6 December 2006

A Queensland Brain Institute (QBI) neuroscientist at The University of Queensland has co-discovered a much-needed new approach to treating brain tumours.

In research published in Nature, QBI’s Professor Brent Reynolds together with colleagues in Italy and USA have identified a protein that dramatically inhibits brain cancer stem cells in laboratory animals.

Professor Reynolds said brain cancer killed more than 1200 Australians annually and any treatment that inhibited the growth of brain tumours would likely lead to a better patient prognosis.

“We have discovered that the naturally occurring molecule, bone morphogenetic protein-4 (BMP4), appears to target the cells responsible for brain tumour initiation and long-term progression,” Professor Reynolds said.

“The morbidity rate for patients with certain types of brain tumours is often tragically high, with a life expectancy of less than a year.”

Currently doctors treat brain tumours with a combination of surgery, radiation, chemotherapy or steroid therapy.

Significantly, when the international team studied mice implanted with cells from a human brain tumour, the BMP4 protein was shown to inhibit tumour growth and extend their life.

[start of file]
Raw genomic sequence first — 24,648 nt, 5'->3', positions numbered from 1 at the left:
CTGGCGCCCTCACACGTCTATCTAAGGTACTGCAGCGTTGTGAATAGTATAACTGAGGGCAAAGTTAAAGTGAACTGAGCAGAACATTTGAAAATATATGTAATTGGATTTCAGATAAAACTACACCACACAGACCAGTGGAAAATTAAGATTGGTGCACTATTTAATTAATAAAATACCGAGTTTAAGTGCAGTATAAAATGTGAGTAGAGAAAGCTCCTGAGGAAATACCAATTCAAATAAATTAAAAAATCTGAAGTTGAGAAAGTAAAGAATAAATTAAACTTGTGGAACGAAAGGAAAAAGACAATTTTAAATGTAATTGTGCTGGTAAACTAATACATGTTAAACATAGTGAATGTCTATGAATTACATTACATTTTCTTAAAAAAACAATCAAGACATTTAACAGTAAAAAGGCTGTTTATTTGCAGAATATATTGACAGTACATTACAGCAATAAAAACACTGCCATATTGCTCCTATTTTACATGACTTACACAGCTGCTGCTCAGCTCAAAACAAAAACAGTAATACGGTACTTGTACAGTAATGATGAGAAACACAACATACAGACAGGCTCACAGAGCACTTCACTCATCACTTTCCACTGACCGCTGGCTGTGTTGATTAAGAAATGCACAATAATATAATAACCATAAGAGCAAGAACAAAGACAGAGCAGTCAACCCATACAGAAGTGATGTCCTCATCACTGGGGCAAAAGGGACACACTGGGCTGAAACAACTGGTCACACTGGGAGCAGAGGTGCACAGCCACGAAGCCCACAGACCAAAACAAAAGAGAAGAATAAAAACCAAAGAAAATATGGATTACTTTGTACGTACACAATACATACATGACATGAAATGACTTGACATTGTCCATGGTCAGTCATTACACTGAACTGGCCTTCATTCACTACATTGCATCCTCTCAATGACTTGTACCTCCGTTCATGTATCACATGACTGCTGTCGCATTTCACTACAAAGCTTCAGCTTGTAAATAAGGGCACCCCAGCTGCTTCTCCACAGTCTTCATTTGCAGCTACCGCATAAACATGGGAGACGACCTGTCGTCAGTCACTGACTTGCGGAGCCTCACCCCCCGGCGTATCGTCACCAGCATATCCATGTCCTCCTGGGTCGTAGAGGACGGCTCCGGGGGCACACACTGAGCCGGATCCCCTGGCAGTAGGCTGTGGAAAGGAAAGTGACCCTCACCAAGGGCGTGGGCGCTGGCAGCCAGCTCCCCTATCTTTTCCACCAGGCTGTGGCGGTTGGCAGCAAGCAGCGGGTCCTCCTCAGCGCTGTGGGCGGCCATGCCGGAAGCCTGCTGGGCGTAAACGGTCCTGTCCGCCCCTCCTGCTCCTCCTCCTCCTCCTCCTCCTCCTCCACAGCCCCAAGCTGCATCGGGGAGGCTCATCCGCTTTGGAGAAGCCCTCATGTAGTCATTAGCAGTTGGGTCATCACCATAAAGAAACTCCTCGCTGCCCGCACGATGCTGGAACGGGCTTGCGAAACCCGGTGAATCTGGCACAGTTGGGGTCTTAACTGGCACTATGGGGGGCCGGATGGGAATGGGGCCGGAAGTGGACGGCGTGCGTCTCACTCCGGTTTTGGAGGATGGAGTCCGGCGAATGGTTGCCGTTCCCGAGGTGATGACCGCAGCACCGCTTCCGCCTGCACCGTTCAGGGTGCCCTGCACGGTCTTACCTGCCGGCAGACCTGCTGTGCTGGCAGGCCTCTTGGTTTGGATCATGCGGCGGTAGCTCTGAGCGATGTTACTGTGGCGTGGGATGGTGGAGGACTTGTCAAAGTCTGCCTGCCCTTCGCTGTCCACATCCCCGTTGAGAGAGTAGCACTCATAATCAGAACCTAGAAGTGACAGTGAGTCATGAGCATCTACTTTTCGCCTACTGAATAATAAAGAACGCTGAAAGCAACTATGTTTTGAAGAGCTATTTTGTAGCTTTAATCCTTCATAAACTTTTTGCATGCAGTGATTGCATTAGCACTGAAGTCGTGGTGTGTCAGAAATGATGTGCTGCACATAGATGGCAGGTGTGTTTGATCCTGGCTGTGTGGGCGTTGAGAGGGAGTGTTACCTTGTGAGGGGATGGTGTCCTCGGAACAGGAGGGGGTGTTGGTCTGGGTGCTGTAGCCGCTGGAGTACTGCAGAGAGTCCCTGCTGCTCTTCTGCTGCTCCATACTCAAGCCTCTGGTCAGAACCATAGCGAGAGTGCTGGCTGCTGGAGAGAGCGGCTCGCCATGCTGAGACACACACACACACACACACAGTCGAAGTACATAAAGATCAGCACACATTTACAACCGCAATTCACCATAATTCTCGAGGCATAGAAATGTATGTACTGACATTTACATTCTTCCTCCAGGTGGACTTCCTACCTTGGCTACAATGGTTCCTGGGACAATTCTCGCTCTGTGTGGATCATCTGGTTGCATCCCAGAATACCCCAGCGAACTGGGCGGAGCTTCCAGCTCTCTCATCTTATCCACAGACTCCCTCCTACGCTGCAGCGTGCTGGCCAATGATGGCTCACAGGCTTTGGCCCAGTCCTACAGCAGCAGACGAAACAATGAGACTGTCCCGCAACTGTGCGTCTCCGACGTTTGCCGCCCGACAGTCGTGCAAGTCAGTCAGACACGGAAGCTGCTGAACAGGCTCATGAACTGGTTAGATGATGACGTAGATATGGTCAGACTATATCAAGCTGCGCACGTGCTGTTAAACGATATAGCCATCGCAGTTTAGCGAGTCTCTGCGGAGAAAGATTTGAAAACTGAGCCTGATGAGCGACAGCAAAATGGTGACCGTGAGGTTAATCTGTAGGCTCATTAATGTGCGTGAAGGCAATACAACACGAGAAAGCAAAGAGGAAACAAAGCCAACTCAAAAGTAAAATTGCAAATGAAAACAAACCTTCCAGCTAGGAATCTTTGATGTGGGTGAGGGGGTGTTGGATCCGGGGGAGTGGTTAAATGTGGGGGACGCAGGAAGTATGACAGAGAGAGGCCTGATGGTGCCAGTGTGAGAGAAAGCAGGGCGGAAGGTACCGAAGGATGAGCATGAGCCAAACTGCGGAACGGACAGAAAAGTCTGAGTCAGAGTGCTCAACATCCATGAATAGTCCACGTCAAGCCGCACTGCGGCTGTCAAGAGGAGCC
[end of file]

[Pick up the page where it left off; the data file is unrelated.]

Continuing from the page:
Alternatively, all animals that received a placebo in place of BMP4 died within three months.

The US scientist who first isolated a tumour stem cell from the human brain, Professor Dennis Steindler, Executive Director of the McKnight Brain Institute at the University of Florida, said the approach of the Reynolds team and their collaborators was both novel and important.

“This will be one of the first studies to apply insights from the molecular biology of cancer stem cells to a potentially new therapeutic approach for treating primary human brain cancers,” Professor Steindler said.

Given the strength of these results, Professor Reynolds said he and his colleagues were working to develop the use of BMP4 for future clinical trials.

Professor Reynolds heads QBI’s Stem Cell Laboratory, where he is part of efforts to understand the fundamental mechanisms of adult brain plasticity.

Media: To interview Professor Reynolds, please contact QBI Communications (07) 3346 7543 (photo available): Email: r.hohen@uq.edu.au

• Dennis A. Steindler, Ph.D – Executive Director, The Evelyn F. and William L. McKnight Brain Institute Joseph J. Bagnor/Shands Professor of Medical Research Program in Stem Cell Biology and Regenerative Medicine, University of Florida: Email steindler@mbi.ufl.edu